If you’re new to the AMP concept, there are a few basic things you should know. First, the AMP project was spearheaded by Google to enable faster page load speeds, because page load time is one of the strongest factors for page bounce. Second, optimizing your mobile page speed — and in turn, improving the overall mobile browsing experience — is particularly important for mobile conversion rates:
- 40% of consumers will leave a page that takes longer than three seconds to load
- Conversions fall by 20% for each additional second it takes for a website to load
- 61% of users are unlikely to return to a mobile site they had trouble accessing, and 40% go to a competitor
To demonstrate AMP’s importance and to separate fact from fiction surrounding its use cases, benefits, and limitations, we hosted a Google AMP webinar:
5 Myths busted in the Google AMP webinar
MYTH 1: Loading speed is not that important for conversions and engagement
Since the primary benefit of AMP is its speed, many case studies and independent research show how page load speed has a significant impact on both engagement and conversions.
Across a variety of industries and verticals — news publishing, ecommerce, lead generation, etc. — Google has seen:
- 10% increase in traffic
- 50% less bounce rate
- 20% increase in sales conversions
Of course, a page experiencing a 10-second load speed to 1 second would see a much bigger change in engagement than a page going from 1 second to half a second. But no matter the difference, the outcome is almost always a positive one.
There are even more reasons to AMPlify your landing pages. The faster users get to your landing page; the more visitors can see your message. So, faster landing pages mean a bigger conversion funnel:
Which then leads to an increase in mobile conversion rate and revenue:
Check out the difference in load speed between this AMP landing page and the identical non-AMP version:
AMP is fast by design. It’s simply a framework with responsive features. So if a page is AMP, it means you’re working off a normal page using different technologies to achieve fast speed (a well-optimized runtime, widely distributed edge cache, and prerendering), and it cannot regress to become slower again.
This brings us to the connection between AMP and Quality Score. While one might think Google is partial to AMP pages to score them higher, that’s not true. Those pages score higher because speed itself is a major factor in QS, and AMP pages are inherently fast. So AMP itself isn’t what increases QS; it’s the faster speed and better user experience that does.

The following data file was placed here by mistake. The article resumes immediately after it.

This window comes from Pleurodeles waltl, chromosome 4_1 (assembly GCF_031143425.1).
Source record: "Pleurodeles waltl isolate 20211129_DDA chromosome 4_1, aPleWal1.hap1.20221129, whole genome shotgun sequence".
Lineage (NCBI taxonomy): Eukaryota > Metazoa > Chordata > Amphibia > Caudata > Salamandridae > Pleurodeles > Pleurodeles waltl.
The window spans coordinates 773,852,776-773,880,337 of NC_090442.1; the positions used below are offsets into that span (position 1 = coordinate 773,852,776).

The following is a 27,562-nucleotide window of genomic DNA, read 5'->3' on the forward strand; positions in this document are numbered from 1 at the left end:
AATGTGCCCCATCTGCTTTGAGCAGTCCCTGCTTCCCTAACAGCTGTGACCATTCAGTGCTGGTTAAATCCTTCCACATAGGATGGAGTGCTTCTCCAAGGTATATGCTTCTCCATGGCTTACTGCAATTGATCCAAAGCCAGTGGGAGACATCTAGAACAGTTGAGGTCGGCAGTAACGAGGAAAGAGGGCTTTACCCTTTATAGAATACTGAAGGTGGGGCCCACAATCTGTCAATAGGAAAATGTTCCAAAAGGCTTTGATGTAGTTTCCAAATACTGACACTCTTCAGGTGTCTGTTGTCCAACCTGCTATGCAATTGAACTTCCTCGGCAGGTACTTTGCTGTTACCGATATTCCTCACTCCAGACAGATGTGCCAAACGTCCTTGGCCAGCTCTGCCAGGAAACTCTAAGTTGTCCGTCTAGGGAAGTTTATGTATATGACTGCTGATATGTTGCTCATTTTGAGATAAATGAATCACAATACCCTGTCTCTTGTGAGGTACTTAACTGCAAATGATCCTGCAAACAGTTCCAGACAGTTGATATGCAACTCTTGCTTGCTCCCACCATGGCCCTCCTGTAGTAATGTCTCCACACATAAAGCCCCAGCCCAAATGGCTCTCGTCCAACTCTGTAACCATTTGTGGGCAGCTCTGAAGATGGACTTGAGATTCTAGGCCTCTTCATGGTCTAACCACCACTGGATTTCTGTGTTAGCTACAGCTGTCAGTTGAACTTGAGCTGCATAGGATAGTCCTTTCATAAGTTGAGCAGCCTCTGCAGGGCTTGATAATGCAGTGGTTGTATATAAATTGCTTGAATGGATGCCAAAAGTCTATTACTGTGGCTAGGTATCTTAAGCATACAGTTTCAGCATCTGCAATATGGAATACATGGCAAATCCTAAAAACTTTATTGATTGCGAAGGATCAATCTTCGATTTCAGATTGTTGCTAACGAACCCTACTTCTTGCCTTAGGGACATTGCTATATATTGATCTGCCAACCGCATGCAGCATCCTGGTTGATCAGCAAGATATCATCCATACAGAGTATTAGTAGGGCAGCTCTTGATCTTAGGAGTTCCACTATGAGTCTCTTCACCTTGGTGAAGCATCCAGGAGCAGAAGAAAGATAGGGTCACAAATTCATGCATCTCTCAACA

Ali Ghassemi, Senior Software Engineer of Google, explains:
Almost all AMP landing pages score a 10, and that's not because they are AMP. The Quality Score tool is agnostic to technology. It does not see AMP or treat AMP any different than a normal HTML page. But, AMP pages are super fast and therefore get the perfect score.
MYTH 2: AMP pages don’t look as good as regular mobile pages
While it might seem this way, the reality is that it’s actually easier to make beautiful, UX-rich pages in AMP. There are two reasons for this…
First, AMP follows a user-first vision with layers of core tenets, design principles, and rules that guide decisions when building anything in AMP:
These design principles are integrated into AMP, so even if an AMP page is designed and implemented exactly like its non-AMP counterpart, it would still have a better user experience — even with page load speed aside.
Also, just like normal web technology, you control the markup and CSS of AMP pages, so you can design your brand and experience exactly how you want it.
All of this means that poor user experiences (think content jumping around as a web page loads slowly and sporadically) are inherently impossible to create in AMP — even accidentally.
Second, AMP has a large set of feature-full, high-quality components that enable AMP pages to easily surpass parity with non-AMP pages: